In the SuperCycle, polyethylene (PE) demand growth was closely linked to economic growth. Our research for the 2008 Feedstocks for Profit study showed, for example, a 1: 1 ratio between global growth in GDP and PE demand between 2002-7. But since the Crisis began, the linkage has become much more complex.
China's market presents the most dramatic evidence of the change underway. We are now two-thirds through 2012, and the chart above (based on trade data from Global Trade Information Services) presents a most worrying picture of the lack of demand growth for PE:
• Overall demand in 2012 (red column) is up just 1% versus 2010 (blue)
• China's production is also only up 1%
• Imports are up just 4%, despite slow production growth
This suggests that either China's GDP growth is very much slower than the published data showing >7% GDP growth, or that the traditional link between PE and GDP is no longer valid. Neither explanation is good news for producers.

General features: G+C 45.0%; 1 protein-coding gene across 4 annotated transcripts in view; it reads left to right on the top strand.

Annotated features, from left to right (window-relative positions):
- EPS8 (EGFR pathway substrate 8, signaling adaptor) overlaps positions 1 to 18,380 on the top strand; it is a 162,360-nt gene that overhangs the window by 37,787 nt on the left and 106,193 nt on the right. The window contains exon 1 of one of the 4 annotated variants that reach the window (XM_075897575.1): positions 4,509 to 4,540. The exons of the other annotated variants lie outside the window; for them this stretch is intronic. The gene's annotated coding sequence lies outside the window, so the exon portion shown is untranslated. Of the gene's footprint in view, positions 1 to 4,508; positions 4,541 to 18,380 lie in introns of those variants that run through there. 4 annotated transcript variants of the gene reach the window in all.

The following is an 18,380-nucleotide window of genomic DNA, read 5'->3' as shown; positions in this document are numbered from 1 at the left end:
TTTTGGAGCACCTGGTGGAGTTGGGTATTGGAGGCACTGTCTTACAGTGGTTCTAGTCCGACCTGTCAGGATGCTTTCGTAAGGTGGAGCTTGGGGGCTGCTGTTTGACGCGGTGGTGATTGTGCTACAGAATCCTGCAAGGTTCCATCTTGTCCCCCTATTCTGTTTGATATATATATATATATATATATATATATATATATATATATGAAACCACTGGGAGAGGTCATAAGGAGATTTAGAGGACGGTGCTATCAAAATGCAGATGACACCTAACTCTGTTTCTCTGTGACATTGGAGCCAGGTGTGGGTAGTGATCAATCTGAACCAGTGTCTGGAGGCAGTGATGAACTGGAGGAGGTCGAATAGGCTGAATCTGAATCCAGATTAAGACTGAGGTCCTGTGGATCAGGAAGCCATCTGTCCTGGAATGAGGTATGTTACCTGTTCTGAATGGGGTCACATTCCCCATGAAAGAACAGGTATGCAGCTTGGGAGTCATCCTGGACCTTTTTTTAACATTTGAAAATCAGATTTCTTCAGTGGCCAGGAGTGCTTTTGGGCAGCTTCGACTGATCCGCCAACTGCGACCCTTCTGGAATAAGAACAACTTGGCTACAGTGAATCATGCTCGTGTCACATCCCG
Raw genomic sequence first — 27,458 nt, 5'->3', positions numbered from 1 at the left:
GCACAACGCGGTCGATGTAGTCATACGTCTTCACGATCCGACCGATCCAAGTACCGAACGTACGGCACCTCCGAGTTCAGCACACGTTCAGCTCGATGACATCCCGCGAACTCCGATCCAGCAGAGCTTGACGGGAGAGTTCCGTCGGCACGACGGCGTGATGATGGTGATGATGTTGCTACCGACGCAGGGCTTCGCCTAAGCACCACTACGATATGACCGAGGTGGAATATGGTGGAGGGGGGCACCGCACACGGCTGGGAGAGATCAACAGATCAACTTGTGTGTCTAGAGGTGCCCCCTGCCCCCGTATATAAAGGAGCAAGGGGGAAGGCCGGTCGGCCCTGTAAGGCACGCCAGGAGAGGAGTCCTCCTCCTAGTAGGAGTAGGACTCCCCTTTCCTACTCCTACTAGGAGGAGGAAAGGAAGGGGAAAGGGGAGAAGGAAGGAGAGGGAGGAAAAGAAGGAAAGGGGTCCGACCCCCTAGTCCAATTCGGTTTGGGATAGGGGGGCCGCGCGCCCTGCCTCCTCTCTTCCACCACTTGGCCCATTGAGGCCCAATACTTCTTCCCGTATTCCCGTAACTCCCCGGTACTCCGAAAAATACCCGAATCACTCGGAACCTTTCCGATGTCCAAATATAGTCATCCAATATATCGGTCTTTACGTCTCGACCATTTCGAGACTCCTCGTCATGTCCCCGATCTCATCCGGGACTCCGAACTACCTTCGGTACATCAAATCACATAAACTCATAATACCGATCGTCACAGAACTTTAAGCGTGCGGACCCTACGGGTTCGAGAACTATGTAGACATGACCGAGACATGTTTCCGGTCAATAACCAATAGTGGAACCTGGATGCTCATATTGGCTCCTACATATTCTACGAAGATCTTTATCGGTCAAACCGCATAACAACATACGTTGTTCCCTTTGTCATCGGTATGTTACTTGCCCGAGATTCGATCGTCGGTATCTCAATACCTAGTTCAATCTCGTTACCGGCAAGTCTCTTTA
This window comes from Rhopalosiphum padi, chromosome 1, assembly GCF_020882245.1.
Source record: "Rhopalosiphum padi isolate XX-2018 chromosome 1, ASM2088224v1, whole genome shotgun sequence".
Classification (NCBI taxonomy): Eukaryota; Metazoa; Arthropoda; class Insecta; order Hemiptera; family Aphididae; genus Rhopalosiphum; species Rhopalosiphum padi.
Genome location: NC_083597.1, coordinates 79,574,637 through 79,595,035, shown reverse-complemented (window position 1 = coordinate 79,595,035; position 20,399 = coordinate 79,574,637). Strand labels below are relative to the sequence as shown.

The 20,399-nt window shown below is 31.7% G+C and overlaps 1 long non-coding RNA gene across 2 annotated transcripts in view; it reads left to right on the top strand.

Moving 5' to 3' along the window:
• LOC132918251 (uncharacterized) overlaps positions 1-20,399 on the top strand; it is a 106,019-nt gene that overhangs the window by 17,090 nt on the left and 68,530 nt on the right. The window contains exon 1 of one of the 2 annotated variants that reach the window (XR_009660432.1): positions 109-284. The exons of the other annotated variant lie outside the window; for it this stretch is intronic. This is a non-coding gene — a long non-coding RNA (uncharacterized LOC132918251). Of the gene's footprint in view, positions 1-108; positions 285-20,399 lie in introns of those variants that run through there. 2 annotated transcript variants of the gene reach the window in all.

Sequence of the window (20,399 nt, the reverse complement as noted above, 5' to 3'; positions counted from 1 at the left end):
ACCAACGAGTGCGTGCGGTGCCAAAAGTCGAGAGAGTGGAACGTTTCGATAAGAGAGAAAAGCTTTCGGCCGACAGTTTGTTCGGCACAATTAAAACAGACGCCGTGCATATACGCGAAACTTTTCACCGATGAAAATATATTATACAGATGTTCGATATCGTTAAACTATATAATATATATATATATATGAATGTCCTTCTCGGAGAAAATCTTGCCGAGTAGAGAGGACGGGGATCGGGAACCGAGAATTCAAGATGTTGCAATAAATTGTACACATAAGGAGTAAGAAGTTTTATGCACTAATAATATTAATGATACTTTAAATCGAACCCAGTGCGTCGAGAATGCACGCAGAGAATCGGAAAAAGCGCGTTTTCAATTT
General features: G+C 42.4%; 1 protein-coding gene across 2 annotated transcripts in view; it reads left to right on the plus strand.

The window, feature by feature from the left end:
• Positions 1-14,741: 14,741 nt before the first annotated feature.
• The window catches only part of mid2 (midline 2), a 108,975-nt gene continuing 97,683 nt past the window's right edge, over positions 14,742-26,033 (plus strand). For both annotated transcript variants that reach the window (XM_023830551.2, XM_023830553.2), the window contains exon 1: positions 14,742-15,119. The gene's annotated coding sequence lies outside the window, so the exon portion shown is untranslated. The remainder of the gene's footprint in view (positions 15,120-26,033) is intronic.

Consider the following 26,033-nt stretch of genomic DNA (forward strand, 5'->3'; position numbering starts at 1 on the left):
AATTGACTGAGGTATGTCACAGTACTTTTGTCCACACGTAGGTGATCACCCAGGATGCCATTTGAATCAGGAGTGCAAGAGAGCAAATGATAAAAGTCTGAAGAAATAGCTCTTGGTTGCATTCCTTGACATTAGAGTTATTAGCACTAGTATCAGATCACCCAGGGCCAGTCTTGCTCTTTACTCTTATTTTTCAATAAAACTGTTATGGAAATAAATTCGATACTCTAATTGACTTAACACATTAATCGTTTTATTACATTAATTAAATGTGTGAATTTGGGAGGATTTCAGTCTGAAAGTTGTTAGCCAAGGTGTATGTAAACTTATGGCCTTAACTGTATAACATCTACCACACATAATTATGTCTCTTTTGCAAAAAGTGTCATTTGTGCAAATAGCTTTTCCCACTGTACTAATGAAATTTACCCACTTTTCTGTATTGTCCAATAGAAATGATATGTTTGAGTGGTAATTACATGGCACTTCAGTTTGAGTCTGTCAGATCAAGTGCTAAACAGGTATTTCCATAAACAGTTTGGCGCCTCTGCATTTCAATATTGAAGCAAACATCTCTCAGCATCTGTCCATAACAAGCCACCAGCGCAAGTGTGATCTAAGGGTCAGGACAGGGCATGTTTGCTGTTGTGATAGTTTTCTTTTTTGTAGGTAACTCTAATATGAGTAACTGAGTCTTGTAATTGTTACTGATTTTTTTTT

Similar bad news confronts producers in NEA, NAFTA and Europe. China's market is driven by political and social factors, not economics, and these are leading to a major decline in demand for their product:
• NEA exports are down 28%, with NAFTA down 49%, Europe down 54%
• The gap is being filled by the Middle East (up 42%) and SEA (up 32%)
But even their growth will now be threatened as China brings on more coal-to-olefins plants. 4 of these are already up and running. And as fellow-blogger John Richardson has noted, another 10m - 15m tonnes is currently being planned. If China's growth remains at today's rates, China's import demand could well hit zero. If this happens, where will all the excess product go?